Yes, the intention is to show a reference to something recognizable in Japanese culture such as a Noh mask, a geisha (or robot geisha– references to “Ghost in the Shell’‘ anime/movie) and Kabuki stage make-up, known as Kumadori. The white is almost always in association with traditional face paint, or the supernatural such as Yōkai (supernatural spirits) or Yurei (ghosts). Sometimes, however, I am using rice paper as a substrate in my papier-mâché and I keep the bright white appearance of the washi as the final layer of the mask to highlight the beauty of it.
I am inspired by Japanese materials and artistic techniques so in conjunction with the rice paper, there are also references to kanji and calligraphy, shibori (resist dyeing with indigo), and sashiko stitching (embroidery). There are additional references to other imagery in Japanese pop culture, such as Hello Kitty, daruma and kokeshi dolls, and Kaonashi (No Face from “Spirited Away“) but in these cases, I use my skin tone as a way to blend my self-portrait with these iconic faces. I feel so fortunate, that as I connect with my heritage, there is such a wealth of artistry and imagery to draw on, learn about, and to reference in my artwork.
As an artist what do you hope that people take away from your artwork?
I hope that people also see themselves in this work. Even though I am making self-portraits, it’s not about me at all. I just happen to use my image repeatedly since it’s the most available and of course, personal to me. Every time I express a new idea with the masks, for example: layering masks, cutting up masks into strips or showing the insides of the masks, it’s about identity in a larger sense rather than just about what my face happens to look like, although that is a part of it too.
I want people to see this wall of 100 masks and see a fuller picture of me. Essentially it’s an ongoing investigation and a work in progress, just as we are always changing and growing through life. I’m not just represented by one individual mask. I want you to see me in ALL of the masks, the photos, the sculptures, the origami and the video performances. And even then, all of these together only offer a little glimpse of myself and who I am, or what makes up a person.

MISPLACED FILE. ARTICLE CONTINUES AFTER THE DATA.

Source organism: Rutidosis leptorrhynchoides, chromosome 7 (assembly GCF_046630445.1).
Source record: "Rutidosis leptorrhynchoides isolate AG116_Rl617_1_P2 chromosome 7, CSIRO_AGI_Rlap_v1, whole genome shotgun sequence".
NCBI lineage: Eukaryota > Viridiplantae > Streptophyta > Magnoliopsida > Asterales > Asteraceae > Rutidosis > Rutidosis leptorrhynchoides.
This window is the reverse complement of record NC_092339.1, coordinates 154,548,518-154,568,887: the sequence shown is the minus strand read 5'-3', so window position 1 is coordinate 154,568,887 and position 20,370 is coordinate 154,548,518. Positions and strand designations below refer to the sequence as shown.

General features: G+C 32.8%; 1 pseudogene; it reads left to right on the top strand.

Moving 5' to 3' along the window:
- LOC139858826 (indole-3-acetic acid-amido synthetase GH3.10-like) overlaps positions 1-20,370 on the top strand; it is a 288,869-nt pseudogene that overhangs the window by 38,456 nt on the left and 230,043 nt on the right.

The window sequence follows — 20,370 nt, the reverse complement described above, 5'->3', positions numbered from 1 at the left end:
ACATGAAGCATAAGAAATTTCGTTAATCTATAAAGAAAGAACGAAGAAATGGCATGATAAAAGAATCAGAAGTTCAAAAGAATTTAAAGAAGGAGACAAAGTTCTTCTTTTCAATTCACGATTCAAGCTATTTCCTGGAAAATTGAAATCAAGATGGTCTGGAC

I hope that people question the masks that they might wear in their daily lives. It’s about authenticity, about what we hide and reveal, and why that might change when we are around different people and in different roles that we play in life. What happens when we suppress our true selves or never show how we really feel about something? I use distortions in the masks as a way to represent that tension between the inner and outer persona.
I also want people to question why different masks might evoke different responses within the viewer. Why does one mask perhaps look more ‘pretty’ and is easier to look at versus another which might make someone cringe or feel unsettled, especially when they all stem from the same image of myself? I want the viewers to face those uncomfortable feelings head-on and question why they shy away from them. I truly believe that something that once appears ‘grotesque’ can also become quite beautiful and interesting if people shift their perspective a little. The more we see something and normalize it, the less ‘strange’ it becomes.
Thanks for reading! As always, if you have any questions, comments, or additional information regarding this post, share them below!
Kelsey MacGowan, Collections and Research Assistant